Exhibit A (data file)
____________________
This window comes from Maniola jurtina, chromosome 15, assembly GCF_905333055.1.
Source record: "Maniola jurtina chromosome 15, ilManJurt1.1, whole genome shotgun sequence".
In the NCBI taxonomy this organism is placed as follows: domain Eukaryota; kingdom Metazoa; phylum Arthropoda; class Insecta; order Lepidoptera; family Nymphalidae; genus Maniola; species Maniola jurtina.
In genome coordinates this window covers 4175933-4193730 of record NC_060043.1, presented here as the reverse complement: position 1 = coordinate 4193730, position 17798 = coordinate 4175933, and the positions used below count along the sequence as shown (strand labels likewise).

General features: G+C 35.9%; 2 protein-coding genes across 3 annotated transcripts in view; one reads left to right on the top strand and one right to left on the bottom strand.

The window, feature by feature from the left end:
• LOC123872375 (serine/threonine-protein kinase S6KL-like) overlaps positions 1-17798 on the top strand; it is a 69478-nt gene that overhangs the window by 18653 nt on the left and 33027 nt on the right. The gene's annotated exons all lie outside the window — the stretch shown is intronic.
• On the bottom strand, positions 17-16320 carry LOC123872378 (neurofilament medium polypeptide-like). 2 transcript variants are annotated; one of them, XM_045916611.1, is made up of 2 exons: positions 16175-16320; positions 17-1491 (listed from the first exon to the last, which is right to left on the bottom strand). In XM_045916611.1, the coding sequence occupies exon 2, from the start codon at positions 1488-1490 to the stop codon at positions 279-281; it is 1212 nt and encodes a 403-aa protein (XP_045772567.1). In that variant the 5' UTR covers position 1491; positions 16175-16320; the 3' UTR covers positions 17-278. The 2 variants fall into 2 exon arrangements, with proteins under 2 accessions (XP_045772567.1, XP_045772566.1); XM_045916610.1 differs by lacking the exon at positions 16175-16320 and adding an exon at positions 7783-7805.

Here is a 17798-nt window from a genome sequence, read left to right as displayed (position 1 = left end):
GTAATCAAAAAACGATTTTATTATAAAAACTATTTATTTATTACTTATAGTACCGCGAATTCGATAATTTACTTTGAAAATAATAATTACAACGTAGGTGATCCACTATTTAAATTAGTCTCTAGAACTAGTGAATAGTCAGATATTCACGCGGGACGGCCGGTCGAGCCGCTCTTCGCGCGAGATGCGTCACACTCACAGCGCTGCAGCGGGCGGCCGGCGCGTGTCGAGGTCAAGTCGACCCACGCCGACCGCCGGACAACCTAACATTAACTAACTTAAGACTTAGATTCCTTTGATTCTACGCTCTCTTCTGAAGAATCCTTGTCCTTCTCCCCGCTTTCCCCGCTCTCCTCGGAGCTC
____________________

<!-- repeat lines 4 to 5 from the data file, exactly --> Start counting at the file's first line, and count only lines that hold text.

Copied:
In genome coordinates this window covers 4175933-4193730 of record NC_060043.1, presented here as the reverse complement: position 1 = coordinate 4193730, position 17798 = coordinate 4175933, and the positions used below count along the sequence as shown (strand labels likewise).

General features: G+C 35.9%; 2 protein-coding genes across 3 annotated transcripts in view; one reads left to right on the top strand and one right to left on the bottom strand.